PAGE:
Irish Patriotic Strike and Fire on the Black Mountain  

So, what brought me over to Fire on the Black Mountain? It was the story on the Irish Patriotic Strike.

Please go and read the entire piece.

Strikes are largely economic by nature, so much so, that there is a perception that those are the only kind. Which of course is what's so interesting about the Irish Patriotic Strike, from Fire on the Mountain:

Strikes are usually economic in nature; union labor in a particular industry goes on strike to demand higher wages, better working conditions, a stop to layoffs, etc. Few labor actions in U.S. history have the broad political implications of the Irish Patriotic Strike of 1920. A strike on U.S. docks in support of a national liberation movement was unusual in its own right. The support the walkout garnered outside the Irish community, and across the so-called "color-line," was truly significant.

It wasn't just significant in that it wasn't economically motivated but the kind of meetings that came out of this also shows one of the reasons that the longshoreman's unions divided into East and West in the early part of last century. It also shows how far sighted Harry Bridges was when he worked to integrate the union. The lessons from this strike must have been on his mind. Again, from Fire on the Mountain:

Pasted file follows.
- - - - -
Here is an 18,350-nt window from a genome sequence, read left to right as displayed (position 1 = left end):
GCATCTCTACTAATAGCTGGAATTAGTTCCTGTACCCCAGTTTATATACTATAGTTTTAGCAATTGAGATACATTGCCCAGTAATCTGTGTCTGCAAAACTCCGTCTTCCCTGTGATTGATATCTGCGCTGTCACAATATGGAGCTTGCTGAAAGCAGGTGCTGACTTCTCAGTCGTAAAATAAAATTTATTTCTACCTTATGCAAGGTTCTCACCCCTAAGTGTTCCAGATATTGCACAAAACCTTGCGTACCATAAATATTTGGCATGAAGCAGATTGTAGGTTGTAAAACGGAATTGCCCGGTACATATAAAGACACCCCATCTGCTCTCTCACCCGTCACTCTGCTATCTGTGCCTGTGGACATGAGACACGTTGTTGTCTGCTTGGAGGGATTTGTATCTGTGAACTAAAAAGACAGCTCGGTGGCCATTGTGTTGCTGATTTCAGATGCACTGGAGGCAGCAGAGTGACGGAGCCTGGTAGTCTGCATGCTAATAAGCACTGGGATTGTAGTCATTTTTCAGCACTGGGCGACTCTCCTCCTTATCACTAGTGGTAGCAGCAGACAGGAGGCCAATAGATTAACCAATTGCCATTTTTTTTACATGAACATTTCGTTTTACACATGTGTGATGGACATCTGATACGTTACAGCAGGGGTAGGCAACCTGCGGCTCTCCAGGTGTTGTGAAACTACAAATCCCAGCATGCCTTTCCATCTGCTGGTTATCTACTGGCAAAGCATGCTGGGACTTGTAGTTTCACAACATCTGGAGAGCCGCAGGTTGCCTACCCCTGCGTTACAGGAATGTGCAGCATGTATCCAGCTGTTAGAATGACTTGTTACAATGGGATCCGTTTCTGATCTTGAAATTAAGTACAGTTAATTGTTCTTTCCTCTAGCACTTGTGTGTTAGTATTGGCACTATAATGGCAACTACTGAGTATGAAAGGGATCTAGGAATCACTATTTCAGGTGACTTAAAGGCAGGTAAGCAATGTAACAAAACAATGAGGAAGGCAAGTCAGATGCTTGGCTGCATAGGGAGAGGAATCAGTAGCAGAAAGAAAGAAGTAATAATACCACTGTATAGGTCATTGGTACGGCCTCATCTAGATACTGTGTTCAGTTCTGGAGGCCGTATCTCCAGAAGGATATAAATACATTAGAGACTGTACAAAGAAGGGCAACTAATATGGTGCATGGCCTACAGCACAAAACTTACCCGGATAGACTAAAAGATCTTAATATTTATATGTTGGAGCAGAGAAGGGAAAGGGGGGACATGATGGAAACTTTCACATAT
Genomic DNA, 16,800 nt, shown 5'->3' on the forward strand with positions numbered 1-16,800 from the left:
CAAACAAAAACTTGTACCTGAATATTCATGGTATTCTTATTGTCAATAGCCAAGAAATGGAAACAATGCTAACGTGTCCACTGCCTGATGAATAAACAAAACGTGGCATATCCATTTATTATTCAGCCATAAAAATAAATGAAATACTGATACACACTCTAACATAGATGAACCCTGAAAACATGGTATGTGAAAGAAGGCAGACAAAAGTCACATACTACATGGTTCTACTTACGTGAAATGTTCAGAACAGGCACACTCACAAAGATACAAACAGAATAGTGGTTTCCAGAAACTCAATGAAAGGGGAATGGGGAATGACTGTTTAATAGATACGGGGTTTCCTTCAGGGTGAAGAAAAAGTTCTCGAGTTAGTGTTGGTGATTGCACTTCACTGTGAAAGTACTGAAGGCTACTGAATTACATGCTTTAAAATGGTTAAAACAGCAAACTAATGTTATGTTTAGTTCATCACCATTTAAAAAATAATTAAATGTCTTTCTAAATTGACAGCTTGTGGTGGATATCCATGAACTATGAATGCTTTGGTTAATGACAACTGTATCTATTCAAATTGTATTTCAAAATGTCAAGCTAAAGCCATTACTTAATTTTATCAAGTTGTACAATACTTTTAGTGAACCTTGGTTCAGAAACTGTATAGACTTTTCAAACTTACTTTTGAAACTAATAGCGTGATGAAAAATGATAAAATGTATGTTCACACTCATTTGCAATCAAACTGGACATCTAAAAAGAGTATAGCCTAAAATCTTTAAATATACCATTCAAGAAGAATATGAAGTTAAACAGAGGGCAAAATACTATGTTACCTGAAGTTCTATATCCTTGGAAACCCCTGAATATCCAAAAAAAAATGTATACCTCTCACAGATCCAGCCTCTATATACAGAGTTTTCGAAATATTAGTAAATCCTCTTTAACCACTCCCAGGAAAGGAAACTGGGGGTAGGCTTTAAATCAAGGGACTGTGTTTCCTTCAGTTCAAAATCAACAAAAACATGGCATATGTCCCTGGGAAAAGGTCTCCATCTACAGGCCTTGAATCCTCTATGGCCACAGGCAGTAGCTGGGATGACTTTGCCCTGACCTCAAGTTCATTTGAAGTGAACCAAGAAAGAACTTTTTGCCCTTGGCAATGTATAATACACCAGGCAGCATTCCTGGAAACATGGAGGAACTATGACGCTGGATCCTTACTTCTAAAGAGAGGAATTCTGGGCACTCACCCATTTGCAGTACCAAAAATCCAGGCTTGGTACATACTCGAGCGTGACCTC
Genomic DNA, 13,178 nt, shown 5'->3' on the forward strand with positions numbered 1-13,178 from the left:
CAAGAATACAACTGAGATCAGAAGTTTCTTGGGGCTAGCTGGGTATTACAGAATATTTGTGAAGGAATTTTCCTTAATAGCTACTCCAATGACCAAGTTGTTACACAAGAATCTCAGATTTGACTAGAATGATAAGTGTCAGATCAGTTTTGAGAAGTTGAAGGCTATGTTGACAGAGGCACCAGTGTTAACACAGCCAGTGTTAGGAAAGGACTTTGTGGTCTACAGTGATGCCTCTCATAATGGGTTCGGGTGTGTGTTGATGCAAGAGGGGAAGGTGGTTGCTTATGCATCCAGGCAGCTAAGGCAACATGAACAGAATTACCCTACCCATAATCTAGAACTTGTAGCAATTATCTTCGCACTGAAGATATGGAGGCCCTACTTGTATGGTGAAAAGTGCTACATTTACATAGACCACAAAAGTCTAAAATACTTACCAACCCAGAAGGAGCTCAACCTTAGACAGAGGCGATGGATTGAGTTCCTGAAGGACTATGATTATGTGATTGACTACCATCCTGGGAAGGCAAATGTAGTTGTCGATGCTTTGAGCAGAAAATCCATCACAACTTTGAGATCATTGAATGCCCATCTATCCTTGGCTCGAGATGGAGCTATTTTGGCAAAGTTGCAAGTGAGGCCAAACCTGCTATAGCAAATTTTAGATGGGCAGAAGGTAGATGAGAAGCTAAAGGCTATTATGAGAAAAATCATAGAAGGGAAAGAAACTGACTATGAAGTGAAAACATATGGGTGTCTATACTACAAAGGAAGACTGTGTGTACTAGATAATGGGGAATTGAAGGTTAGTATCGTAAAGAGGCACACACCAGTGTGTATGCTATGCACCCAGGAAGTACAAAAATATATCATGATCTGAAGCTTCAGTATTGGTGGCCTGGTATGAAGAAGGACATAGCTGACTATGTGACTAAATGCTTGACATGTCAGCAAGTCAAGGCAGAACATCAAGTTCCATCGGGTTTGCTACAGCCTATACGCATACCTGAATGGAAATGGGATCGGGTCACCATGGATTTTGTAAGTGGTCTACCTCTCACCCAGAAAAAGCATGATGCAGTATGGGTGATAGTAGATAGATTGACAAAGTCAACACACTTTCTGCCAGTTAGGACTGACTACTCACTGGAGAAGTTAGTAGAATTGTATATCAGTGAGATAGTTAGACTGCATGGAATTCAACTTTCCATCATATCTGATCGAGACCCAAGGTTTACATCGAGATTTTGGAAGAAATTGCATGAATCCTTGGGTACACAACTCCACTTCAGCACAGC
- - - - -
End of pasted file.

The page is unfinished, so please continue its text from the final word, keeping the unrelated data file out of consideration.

After Garvey sent the Rev. J. W. Selkridge, one of his chief lieutenants, to the docks urging the Black longshoremen to honor the strike, a contingent of Irish American longshoremen visited Liberty Hall in Harlem, seeking closer cooperation with the UNIA. A four-way meeting the next day brought together representatives of the UNIA, the American Women's Pickets, the Black longshoremen and the striking Irish longshoremen. When the African American dockworkers asked for promises that they wouldn't be banned from the piers after the strike, the striking workers refused to agree to this basic democratic demand. This decision sealed the strike's fate. It collapsed two days later.

Is it any wonder about why the Longshoreman's strike of 1936 was a successful strike? One answer, integration. When we all work together, we all win.


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